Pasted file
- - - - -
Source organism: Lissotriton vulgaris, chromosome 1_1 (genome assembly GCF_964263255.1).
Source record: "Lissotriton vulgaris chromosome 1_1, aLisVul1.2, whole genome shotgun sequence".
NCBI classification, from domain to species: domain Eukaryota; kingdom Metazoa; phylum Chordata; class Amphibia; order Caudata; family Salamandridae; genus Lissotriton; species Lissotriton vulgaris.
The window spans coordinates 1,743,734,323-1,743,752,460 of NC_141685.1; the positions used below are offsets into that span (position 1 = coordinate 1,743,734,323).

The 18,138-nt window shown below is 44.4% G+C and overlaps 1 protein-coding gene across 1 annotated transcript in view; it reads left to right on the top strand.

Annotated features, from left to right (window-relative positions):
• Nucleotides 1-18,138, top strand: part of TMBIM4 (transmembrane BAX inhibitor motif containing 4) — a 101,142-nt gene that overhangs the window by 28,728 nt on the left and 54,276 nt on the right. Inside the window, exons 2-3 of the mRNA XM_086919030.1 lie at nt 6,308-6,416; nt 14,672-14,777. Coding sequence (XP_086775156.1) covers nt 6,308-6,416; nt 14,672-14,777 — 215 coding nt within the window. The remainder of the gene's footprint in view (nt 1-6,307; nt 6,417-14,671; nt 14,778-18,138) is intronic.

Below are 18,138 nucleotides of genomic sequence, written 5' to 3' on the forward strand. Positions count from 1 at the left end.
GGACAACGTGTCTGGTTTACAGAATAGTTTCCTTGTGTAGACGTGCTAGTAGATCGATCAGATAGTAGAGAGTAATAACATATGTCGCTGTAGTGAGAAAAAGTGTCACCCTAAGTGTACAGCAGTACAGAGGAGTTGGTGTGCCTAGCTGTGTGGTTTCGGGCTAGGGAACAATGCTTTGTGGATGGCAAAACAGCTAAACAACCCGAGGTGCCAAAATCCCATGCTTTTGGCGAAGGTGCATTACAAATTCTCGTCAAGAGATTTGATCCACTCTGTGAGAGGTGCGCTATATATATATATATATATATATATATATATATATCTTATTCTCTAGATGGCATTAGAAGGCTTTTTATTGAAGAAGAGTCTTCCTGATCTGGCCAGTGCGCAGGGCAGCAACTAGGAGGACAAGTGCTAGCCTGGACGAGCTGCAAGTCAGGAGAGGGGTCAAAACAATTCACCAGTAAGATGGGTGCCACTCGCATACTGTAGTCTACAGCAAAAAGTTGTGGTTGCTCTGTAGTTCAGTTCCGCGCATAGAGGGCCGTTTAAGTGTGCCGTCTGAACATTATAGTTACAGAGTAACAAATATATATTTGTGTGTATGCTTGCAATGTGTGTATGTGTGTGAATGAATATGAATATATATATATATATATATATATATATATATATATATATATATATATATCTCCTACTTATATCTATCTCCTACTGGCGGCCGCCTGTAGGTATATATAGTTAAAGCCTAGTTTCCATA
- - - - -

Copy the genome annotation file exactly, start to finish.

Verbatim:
Source organism: Lissotriton vulgaris, chromosome 1_1 (genome assembly GCF_964263255.1).
Source record: "Lissotriton vulgaris chromosome 1_1, aLisVul1.2, whole genome shotgun sequence".
NCBI classification, from domain to species: domain Eukaryota; kingdom Metazoa; phylum Chordata; class Amphibia; order Caudata; family Salamandridae; genus Lissotriton; species Lissotriton vulgaris.
The window spans coordinates 1,743,734,323-1,743,752,460 of NC_141685.1; the positions used below are offsets into that span (position 1 = coordinate 1,743,734,323).

The 18,138-nt window shown below is 44.4% G+C and overlaps 1 protein-coding gene across 1 annotated transcript in view; it reads left to right on the top strand.

Annotated features, from left to right (window-relative positions):
• Nucleotides 1-18,138, top strand: part of TMBIM4 (transmembrane BAX inhibitor motif containing 4) — a 101,142-nt gene that overhangs the window by 28,728 nt on the left and 54,276 nt on the right. Inside the window, exons 2-3 of the mRNA XM_086919030.1 lie at nt 6,308-6,416; nt 14,672-14,777. Coding sequence (XP_086775156.1) covers nt 6,308-6,416; nt 14,672-14,777 — 215 coding nt within the window. The remainder of the gene's footprint in view (nt 1-6,307; nt 6,417-14,671; nt 14,778-18,138) is intronic.

Below are 18,138 nucleotides of genomic sequence, written 5' to 3' on the forward strand. Positions count from 1 at the left end.
GGACAACGTGTCTGGTTTACAGAATAGTTTCCTTGTGTAGACGTGCTAGTAGATCGATCAGATAGTAGAGAGTAATAACATATGTCGCTGTAGTGAGAAAAAGTGTCACCCTAAGTGTACAGCAGTACAGAGGAGTTGGTGTGCCTAGCTGTGTGGTTTCGGGCTAGGGAACAATGCTTTGTGGATGGCAAAACAGCTAAACAACCCGAGGTGCCAAAATCCCATGCTTTTGGCGAAGGTGCATTACAAATTCTCGTCAAGAGATTTGATCCACTCTGTGAGAGGTGCGCTATATATATATATATATATATATATATATATATATCTTATTCTCTAGATGGCATTAGAAGGCTTTTTATTGAAGAAGAGTCTTCCTGATCTGGCCAGTGCGCAGGGCAGCAACTAGGAGGACAAGTGCTAGCCTGGACGAGCTGCAAGTCAGGAGAGGGGTCAAAACAATTCACCAGTAAGATGGGTGCCACTCGCATACTGTAGTCTACAGCAAAAAGTTGTGGTTGCTCTGTAGTTCAGTTCCGCGCATAGAGGGCCGTTTAAGTGTGCCGTCTGAACATTATAGTTACAGAGTAACAAATATATATTTGTGTGTATGCTTGCAATGTGTGTATGTGTGTGAATGAATATGAATATATATATATATATATATATATATATATATATATATATATATATATATCTCCTACTTATATCTATCTCCTACTGGCGGCCGCCTGTAGGTATATATAGTTAAAGCCTAGTTTCCATA